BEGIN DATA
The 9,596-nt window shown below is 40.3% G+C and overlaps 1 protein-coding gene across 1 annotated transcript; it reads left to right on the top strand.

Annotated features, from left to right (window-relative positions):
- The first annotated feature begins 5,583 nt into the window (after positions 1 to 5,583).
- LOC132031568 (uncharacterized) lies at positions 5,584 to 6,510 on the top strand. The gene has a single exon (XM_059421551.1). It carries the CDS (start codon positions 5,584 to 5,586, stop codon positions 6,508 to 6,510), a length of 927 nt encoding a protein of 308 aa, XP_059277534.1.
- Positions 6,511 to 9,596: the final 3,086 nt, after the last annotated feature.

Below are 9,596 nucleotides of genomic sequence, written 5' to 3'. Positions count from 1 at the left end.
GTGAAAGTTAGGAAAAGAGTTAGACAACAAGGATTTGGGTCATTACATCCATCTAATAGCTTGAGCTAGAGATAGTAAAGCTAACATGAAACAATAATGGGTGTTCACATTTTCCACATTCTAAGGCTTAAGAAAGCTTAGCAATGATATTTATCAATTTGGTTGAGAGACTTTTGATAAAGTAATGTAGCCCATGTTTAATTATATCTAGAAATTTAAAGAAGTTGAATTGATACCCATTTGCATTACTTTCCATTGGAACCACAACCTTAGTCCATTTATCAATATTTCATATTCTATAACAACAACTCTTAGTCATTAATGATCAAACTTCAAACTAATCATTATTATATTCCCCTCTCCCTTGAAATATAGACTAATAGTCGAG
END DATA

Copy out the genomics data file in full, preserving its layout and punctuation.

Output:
The 9,596-nt window shown below is 40.3% G+C and overlaps 1 protein-coding gene across 1 annotated transcript; it reads left to right on the top strand.

Annotated features, from left to right (window-relative positions):
- The first annotated feature begins 5,583 nt into the window (after positions 1 to 5,583).
- LOC132031568 (uncharacterized) lies at positions 5,584 to 6,510 on the top strand. The gene has a single exon (XM_059421551.1). It carries the CDS (start codon positions 5,584 to 5,586, stop codon positions 6,508 to 6,510), a length of 927 nt encoding a protein of 308 aa, XP_059277534.1.
- Positions 6,511 to 9,596: the final 3,086 nt, after the last annotated feature.

Below are 9,596 nucleotides of genomic sequence, written 5' to 3'. Positions count from 1 at the left end.
GTGAAAGTTAGGAAAAGAGTTAGACAACAAGGATTTGGGTCATTACATCCATCTAATAGCTTGAGCTAGAGATAGTAAAGCTAACATGAAACAATAATGGGTGTTCACATTTTCCACATTCTAAGGCTTAAGAAAGCTTAGCAATGATATTTATCAATTTGGTTGAGAGACTTTTGATAAAGTAATGTAGCCCATGTTTAATTATATCTAGAAATTTAAAGAAGTTGAATTGATACCCATTTGCATTACTTTCCATTGGAACCACAACCTTAGTCCATTTATCAATATTTCATATTCTATAACAACAACTCTTAGTCATTAATGATCAAACTTCAAACTAATCATTATTATATTCCCCTCTCCCTTGAAATATAGACTAATAGTCGAG